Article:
The California Building Standards Commission recently approved CALGreen, the nation’s first mandatory statewide green building code (see “Green Goes Mainstream in California,” In the News, 10/08). Scheduled to take effect on January 1, 2011, the new baseline standard calls for a 20 percent reduction in water use, improvements in energy efficiency and interior air quality, and the diversion of at least 50 percent of construction waste from landfills.

In addition, the new code includes two optional levels — CALGreen Tiers I and II — that can be adopted by jurisdictions wishing to require higher levels of performance. In areas where only the baseline code applies, builders can voluntarily comply with one of these higher tiers and receive certification for doing so from the local building department. Local jurisdictions retain the authority to write their own regulations, provided that the mandatory provisions of the new code are met.

Although environmental groups and certification organizations like the Sierra Club, the U.S. Green Building Council (USGBC), and Build It Green are generally supportive of the baseline requirements, they’ve expressed skepticism about the optional tiers. “The tiers cause confusion in the marketplace and the potential for builders to label their buildings green without substantiating their claims,” says USGBC Northern California Chapter director Elizabeth Echols. She also says that “many local officials who would be responsible for verifying builder claims do not have the technical expertise that LEED and other third-party verifiers provide.”

Mainstream builders’ organizations, on the other hand — such as the California Building Industry Association — argue that the tiered system will allow builders to meet a certifiable green standard without having to pay for expensive third-party verification. They also claim that many of the mandatory provisions are already part of the statewide building code, so building inspectors should have no trouble performing the necessary field inspections and enforcing the code. — D.F.

How Green Are Low-VOC Paints?

Some people like the smell of fresh paint, while others get headaches from it. The reason? VOCs, or volatile organic compounds, the same group of carbon-based compounds responsible for that “new car” smell. Oil-based paints are loaded with VOCs because they rely on petrochemical-based solvents as carriers for pigments, fillers, and binders. Latex paints use water as a solvent, but rely on VOC-based additives to improve various performance properties. Of course, the VOCs don’t remain in the paint; they evaporate into the air — most fairly quickly as the paint dries, but others more slowly as the paint film cures, making it hard for both painters and occupants to avoid exposure. Many of the VOCs that can be found in a can of paint are harmless; others, like formaldehyde (used as a biocide) and benzene (used to speed up drying), are known irritants and probable carcinogens. Short-term exposure to VOCs can trigger allergic or asthmatic reactions, while long-term exposure has been linked to respiratory problems, kidney and liver damage, and memory loss.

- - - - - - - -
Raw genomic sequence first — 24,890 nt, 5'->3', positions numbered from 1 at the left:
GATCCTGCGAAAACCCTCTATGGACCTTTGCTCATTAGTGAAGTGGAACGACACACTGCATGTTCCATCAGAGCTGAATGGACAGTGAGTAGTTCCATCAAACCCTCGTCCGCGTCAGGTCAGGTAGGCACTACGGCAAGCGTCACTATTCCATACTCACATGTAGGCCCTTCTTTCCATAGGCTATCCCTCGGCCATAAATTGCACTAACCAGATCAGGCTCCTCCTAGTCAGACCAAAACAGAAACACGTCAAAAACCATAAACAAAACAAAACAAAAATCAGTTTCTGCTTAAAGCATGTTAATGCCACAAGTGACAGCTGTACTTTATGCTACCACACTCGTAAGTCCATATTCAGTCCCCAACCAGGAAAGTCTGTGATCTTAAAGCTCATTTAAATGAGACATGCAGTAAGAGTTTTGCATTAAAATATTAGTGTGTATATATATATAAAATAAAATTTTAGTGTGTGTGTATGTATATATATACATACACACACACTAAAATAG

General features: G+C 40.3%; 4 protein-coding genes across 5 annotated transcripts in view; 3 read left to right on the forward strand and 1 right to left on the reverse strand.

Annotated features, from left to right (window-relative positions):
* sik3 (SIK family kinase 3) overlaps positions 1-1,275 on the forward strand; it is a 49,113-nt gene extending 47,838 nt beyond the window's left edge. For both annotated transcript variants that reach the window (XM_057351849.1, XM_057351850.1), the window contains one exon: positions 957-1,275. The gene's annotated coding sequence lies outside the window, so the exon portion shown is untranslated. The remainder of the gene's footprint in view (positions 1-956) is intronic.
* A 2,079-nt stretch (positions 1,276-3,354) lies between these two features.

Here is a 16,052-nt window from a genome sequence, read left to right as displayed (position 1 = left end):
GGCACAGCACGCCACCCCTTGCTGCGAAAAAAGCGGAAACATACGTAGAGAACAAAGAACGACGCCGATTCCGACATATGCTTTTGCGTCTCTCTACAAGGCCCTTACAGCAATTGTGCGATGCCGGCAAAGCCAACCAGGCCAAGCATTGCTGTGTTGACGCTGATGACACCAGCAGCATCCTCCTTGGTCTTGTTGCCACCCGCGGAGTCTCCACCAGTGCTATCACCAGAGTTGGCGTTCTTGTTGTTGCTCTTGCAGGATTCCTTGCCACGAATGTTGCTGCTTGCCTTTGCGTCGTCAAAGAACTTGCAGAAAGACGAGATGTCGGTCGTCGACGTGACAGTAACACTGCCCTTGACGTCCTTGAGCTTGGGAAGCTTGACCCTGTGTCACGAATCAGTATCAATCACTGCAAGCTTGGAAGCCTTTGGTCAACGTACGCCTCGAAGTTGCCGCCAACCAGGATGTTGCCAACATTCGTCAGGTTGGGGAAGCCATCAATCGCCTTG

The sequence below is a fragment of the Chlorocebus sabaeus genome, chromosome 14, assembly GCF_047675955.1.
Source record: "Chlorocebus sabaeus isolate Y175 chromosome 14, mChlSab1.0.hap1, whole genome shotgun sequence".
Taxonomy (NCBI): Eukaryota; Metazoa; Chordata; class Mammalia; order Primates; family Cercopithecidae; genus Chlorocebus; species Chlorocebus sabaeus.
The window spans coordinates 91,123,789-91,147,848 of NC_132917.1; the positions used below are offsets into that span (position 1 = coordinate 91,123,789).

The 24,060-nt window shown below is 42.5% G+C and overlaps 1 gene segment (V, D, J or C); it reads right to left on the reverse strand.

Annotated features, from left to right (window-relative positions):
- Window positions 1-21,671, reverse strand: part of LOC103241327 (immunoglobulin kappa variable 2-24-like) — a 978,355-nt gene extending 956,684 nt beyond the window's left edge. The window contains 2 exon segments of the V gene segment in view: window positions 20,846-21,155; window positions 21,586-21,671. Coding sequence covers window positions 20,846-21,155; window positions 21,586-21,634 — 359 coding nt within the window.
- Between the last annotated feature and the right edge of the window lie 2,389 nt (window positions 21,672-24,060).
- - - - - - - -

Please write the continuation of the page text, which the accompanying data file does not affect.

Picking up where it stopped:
The main reason VOCs are regulated, though, is that once they escape into the atmosphere, some of them react to sunlight and naturally occurring nitrogen oxides to form ground-level ozone, or smog. Paints and stains account for 9 percent of all VOC emissions in the U.S., second only to cars, according to the EPA.

A patchwork of regulations. The EPA first established VOC limits for architectural paints and coatings in 1999. Ever since, paint manufacturers have had to whittle away at VOC levels for both oil-based and latex-based paints to meet federal limits, which currently stand at 250 grams per liter (g/l) for flat paints and 380 g/l for nonflat paints. Today, an average can of flat interior latex paint contains about 150 grams per liter of VOCs, compared with as much as 380 g/l for the glossiest oil-based enamels.

Some states and regional agencies have adopted even tougher standards. For example, the Northeast Ozone Transportation Commission set a VOC limit of 100 g/l for flat paint and 150 g/l for nonflat paint — standards that EPA spokesperson Cathy Milbourn says her agency plans to match. Southern California’s Orange County, the smoggiest region in the U.S., has the strictest regulation, with VOC limits of 50 g/l for all coatings. This is also the typical upper VOC limit for most green-building standards, while the accepted level for so-called “no-VOC” paint is currently 5 g/l or less. Today, an average can of flat interior latex paint contains about 150 grams per liter of VOCs, compared with 50 g/l or less for a flat, low-VOC paint.

Better testing. But as manufacturers reduce VOC levels in their paints to meet these standards, the EPA’s tests are becoming increasingly irrelevant. That’s because Method 24, their nationally referenced VOC testing procedure, is virtually worthless for testing latex paints with VOC levels below 100 g/l, says Dane Jones, a coatings researcher at California Polytechnic State University in San Luis Obispo. “Method 24 is fairly accurate for solvent-based paints,” says Jones, “but with waterborne paints, it’s an indirect calculation that actually measures everything but the VOCs.” Since the expected margin of error on a 50 g/l paint can be 100 g/l, a paint could actually end up showing negative VOC levels, says Jones.